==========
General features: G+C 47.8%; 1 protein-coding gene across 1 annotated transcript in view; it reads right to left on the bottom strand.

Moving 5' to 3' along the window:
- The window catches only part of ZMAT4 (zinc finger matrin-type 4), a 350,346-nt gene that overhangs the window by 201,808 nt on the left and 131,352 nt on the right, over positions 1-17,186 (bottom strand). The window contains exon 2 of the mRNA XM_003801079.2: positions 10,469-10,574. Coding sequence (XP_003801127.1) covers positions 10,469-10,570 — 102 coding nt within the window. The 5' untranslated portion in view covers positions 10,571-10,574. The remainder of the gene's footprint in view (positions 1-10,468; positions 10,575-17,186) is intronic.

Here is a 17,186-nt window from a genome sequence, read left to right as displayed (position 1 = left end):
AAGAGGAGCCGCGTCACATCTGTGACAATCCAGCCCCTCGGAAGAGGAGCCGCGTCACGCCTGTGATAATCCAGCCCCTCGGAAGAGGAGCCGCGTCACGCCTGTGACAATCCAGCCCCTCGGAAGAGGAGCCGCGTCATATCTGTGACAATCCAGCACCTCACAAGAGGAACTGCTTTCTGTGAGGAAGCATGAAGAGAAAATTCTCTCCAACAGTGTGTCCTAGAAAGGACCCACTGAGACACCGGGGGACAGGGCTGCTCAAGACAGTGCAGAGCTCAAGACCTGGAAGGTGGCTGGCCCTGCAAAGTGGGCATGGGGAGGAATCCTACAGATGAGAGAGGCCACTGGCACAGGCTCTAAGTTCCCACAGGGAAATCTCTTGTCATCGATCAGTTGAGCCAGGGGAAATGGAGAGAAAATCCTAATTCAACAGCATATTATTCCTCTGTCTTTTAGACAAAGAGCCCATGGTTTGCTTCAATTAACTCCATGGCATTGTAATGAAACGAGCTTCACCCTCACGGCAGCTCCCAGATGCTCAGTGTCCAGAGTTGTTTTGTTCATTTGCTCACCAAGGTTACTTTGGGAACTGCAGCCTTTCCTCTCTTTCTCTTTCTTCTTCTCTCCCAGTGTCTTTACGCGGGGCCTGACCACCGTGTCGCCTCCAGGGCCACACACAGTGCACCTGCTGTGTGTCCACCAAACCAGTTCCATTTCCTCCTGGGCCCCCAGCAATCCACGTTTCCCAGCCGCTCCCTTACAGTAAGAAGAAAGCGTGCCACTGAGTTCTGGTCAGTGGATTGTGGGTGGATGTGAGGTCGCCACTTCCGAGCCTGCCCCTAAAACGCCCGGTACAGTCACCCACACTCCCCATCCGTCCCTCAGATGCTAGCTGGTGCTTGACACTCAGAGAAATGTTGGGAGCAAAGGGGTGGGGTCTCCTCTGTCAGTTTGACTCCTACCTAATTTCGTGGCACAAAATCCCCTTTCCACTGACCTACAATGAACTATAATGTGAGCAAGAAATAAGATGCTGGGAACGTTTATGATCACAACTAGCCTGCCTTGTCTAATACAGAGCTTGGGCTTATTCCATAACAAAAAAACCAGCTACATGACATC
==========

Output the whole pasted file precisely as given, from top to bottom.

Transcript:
General features: G+C 47.8%; 1 protein-coding gene across 1 annotated transcript in view; it reads right to left on the bottom strand.

Moving 5' to 3' along the window:
- The window catches only part of ZMAT4 (zinc finger matrin-type 4), a 350,346-nt gene that overhangs the window by 201,808 nt on the left and 131,352 nt on the right, over positions 1-17,186 (bottom strand). The window contains exon 2 of the mRNA XM_003801079.2: positions 10,469-10,574. Coding sequence (XP_003801127.1) covers positions 10,469-10,570 — 102 coding nt within the window. The 5' untranslated portion in view covers positions 10,571-10,574. The remainder of the gene's footprint in view (positions 1-10,468; positions 10,575-17,186) is intronic.

Here is a 17,186-nt window from a genome sequence, read left to right as displayed (position 1 = left end):
AAGAGGAGCCGCGTCACATCTGTGACAATCCAGCCCCTCGGAAGAGGAGCCGCGTCACGCCTGTGATAATCCAGCCCCTCGGAAGAGGAGCCGCGTCACGCCTGTGACAATCCAGCCCCTCGGAAGAGGAGCCGCGTCATATCTGTGACAATCCAGCACCTCACAAGAGGAACTGCTTTCTGTGAGGAAGCATGAAGAGAAAATTCTCTCCAACAGTGTGTCCTAGAAAGGACCCACTGAGACACCGGGGGACAGGGCTGCTCAAGACAGTGCAGAGCTCAAGACCTGGAAGGTGGCTGGCCCTGCAAAGTGGGCATGGGGAGGAATCCTACAGATGAGAGAGGCCACTGGCACAGGCTCTAAGTTCCCACAGGGAAATCTCTTGTCATCGATCAGTTGAGCCAGGGGAAATGGAGAGAAAATCCTAATTCAACAGCATATTATTCCTCTGTCTTTTAGACAAAGAGCCCATGGTTTGCTTCAATTAACTCCATGGCATTGTAATGAAACGAGCTTCACCCTCACGGCAGCTCCCAGATGCTCAGTGTCCAGAGTTGTTTTGTTCATTTGCTCACCAAGGTTACTTTGGGAACTGCAGCCTTTCCTCTCTTTCTCTTTCTTCTTCTCTCCCAGTGTCTTTACGCGGGGCCTGACCACCGTGTCGCCTCCAGGGCCACACACAGTGCACCTGCTGTGTGTCCACCAAACCAGTTCCATTTCCTCCTGGGCCCCCAGCAATCCACGTTTCCCAGCCGCTCCCTTACAGTAAGAAGAAAGCGTGCCACTGAGTTCTGGTCAGTGGATTGTGGGTGGATGTGAGGTCGCCACTTCCGAGCCTGCCCCTAAAACGCCCGGTACAGTCACCCACACTCCCCATCCGTCCCTCAGATGCTAGCTGGTGCTTGACACTCAGAGAAATGTTGGGAGCAAAGGGGTGGGGTCTCCTCTGTCAGTTTGACTCCTACCTAATTTCGTGGCACAAAATCCCCTTTCCACTGACCTACAATGAACTATAATGTGAGCAAGAAATAAGATGCTGGGAACGTTTATGATCACAACTAGCCTGCCTTGTCTAATACAGAGCTTGGGCTTATTCCATAACAAAAAAACCAGCTACATGACATC